When it comes to the oil and gas industry, assets matter a lot. For companies operating in this space, there's nothing more important than reserves, rigs, submersibles, and refineries. However, these assets must be capable of generating profitable returns.
Value for money
That's because these returns indicate whether a company has the capability to use its assets efficiently and profitably. After all, it makes little sense for an exploration and production company to have a lot of acreage but no ability to pull out the oil -- or natural gas, for that matter. In short, it pays to find out how valuable these assets are to the company.
Here, we'll find out whether a given company's assets are profitable and efficient compared with its peers based on some important metrics:
- Return on assets, or net income divided by total assets. This metric shows how much the company is earning compared with the assets it controls. The ratio is an indication of how effectively the company is converting the money it has invested in reserves, property, and other equipment into net earnings. The higher the value, the more profitable the assets are. The metric is pretty useful when used as a comparative measure -- against peers and also against the industry in general. A value greater than 5.0% is what investors should be looking for in this industry.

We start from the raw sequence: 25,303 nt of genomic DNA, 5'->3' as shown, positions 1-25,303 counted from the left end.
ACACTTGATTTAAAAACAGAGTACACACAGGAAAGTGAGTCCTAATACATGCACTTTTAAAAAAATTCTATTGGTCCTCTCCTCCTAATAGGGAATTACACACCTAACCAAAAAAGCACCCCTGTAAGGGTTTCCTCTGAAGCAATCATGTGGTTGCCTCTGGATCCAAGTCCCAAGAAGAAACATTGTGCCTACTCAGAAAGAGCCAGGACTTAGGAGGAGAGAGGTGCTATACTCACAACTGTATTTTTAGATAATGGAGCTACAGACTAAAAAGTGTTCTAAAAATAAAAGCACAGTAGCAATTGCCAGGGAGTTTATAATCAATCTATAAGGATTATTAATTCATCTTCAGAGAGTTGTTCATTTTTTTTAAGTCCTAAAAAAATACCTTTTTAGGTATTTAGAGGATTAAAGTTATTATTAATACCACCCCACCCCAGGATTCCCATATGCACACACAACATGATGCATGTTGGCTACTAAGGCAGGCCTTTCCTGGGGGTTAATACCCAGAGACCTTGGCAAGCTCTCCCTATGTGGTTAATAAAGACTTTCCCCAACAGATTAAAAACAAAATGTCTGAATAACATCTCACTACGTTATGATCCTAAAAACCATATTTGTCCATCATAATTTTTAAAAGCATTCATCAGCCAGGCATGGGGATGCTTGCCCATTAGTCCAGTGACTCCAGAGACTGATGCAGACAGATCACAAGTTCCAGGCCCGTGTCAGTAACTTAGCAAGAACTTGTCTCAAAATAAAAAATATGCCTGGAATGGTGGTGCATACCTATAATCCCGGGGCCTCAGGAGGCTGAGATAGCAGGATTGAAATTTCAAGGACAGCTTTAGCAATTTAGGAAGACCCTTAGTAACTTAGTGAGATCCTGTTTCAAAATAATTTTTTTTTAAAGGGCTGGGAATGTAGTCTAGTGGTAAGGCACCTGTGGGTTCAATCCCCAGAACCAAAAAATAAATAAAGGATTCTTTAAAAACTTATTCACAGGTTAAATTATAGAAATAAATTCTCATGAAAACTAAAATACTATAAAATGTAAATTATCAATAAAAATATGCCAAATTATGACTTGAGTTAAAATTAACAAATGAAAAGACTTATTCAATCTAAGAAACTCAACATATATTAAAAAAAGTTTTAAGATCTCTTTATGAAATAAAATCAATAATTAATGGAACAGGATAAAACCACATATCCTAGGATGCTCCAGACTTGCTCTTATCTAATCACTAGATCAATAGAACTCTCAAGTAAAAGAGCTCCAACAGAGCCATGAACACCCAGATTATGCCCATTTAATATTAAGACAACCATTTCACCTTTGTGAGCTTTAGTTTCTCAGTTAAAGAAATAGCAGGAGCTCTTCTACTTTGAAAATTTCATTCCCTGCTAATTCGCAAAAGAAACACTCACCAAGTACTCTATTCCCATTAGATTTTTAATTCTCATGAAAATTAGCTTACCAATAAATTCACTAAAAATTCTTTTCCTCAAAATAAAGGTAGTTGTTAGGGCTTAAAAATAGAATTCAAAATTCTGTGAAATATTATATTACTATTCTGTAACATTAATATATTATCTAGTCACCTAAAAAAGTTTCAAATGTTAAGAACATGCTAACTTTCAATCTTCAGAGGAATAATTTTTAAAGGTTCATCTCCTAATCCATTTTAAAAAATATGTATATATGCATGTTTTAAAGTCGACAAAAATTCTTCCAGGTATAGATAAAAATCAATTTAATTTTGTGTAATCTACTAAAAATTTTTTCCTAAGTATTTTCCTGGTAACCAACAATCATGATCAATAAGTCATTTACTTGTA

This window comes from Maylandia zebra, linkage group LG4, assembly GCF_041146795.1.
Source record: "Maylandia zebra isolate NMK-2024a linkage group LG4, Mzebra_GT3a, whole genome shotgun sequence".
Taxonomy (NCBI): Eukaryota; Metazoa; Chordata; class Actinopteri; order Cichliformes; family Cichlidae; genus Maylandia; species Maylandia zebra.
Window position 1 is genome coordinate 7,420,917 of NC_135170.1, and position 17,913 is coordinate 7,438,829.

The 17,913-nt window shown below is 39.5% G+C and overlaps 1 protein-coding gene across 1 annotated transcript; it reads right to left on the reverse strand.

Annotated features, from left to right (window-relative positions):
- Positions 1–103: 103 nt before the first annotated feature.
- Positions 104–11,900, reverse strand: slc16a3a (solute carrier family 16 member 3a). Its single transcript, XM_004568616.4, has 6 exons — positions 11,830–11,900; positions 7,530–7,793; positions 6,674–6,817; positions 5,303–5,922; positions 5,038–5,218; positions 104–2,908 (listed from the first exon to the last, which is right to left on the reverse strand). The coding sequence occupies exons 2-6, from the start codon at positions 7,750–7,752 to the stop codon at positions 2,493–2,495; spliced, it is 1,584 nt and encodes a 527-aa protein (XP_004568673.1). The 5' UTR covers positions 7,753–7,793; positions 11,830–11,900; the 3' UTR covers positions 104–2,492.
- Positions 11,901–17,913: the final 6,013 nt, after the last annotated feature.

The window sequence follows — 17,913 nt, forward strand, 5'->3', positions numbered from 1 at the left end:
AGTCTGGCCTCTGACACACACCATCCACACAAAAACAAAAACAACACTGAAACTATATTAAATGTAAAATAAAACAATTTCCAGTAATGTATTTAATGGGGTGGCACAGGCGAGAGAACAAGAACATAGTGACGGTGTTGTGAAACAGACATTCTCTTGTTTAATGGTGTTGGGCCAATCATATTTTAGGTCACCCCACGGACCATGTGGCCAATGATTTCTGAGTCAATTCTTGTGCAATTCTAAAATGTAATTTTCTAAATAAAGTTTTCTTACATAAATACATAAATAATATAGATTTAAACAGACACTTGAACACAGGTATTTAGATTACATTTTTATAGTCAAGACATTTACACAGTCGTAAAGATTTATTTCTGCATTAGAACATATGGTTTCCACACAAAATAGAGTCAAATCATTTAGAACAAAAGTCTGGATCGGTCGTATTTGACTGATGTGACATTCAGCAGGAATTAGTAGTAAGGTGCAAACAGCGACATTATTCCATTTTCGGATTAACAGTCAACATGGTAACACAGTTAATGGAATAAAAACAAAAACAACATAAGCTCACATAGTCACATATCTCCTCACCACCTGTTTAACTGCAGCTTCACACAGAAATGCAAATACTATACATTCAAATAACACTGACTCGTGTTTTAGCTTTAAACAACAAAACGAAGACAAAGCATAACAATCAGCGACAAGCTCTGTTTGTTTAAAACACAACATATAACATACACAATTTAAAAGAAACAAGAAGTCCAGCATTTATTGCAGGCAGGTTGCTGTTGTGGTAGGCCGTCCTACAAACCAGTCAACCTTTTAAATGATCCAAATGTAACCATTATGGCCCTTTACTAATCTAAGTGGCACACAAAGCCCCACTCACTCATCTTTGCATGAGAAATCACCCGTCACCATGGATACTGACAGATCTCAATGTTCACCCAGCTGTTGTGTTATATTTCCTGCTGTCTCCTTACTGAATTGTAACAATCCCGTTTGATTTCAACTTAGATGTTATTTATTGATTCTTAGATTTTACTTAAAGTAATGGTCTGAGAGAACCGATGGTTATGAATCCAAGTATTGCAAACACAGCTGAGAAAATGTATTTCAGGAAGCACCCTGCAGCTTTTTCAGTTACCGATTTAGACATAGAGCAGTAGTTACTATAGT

- The fixed-asset turnover ratio, or revenues divided by total fixed assets, such as plant, property, and equipment. Fixed assets form a major chunk of total assets for companies in this industry, and this metric shows how efficiently the company is using its fixed assets to generate revenues. The higher the turnover rate, the better. A value of 0.55 looks pretty good.
- Total enterprise value/discounted future cash flows, which shows how expensive the company is when compared against its standardized future cash flows. The denominator indicates the total present value of estimated future cash inflows from proved reserves, less future development and production costs, discounted at 10% per annum. It's based on today's energy prices and doesn't account for unproven reserves.
With these factors in mind, let's take a look at Berry Petroleum
Return on Assets
Fixed-Asset Turnover Ratio
Sources: Capital IQ, a division of Standard & Poor's; company filings.
Berry Petroleum's assets don't seem to generate great returns compared with its peers and the industry at large. Moreover, its asset turnover is among the weakest.
Deeper analysis suggests that the company is not too expensive among its peers when comparing its future cash flows from proven reserves. However, that's not too surprising given the unimpressive returns. With these figures in mind, I think the stock is priced appropriately compared with its book value and reserves.
Foolish bottom line
This isn't the only criterion you can use, although assets generally indicate how oil and gas companies have been faring in terms of operations. You can get a more comprehensive understanding by digging deeper. However, on the surface, Berry Petroleum doesn't appear to offer the best returns in the industry.
If you'd like to stay up to speed on the top news and analysis on Berry Petroleum, add it to My Watchlist.
Fool contributor Isac Simon owns none of the shares of any of the companies mentioned in this article. Try any of our Foolish newsletter services free for 30 days. We Fools don't all hold the same opinions, but we all believe that considering a diverse range of insights makes us better investors. The Motley Fool has a disclosure policy.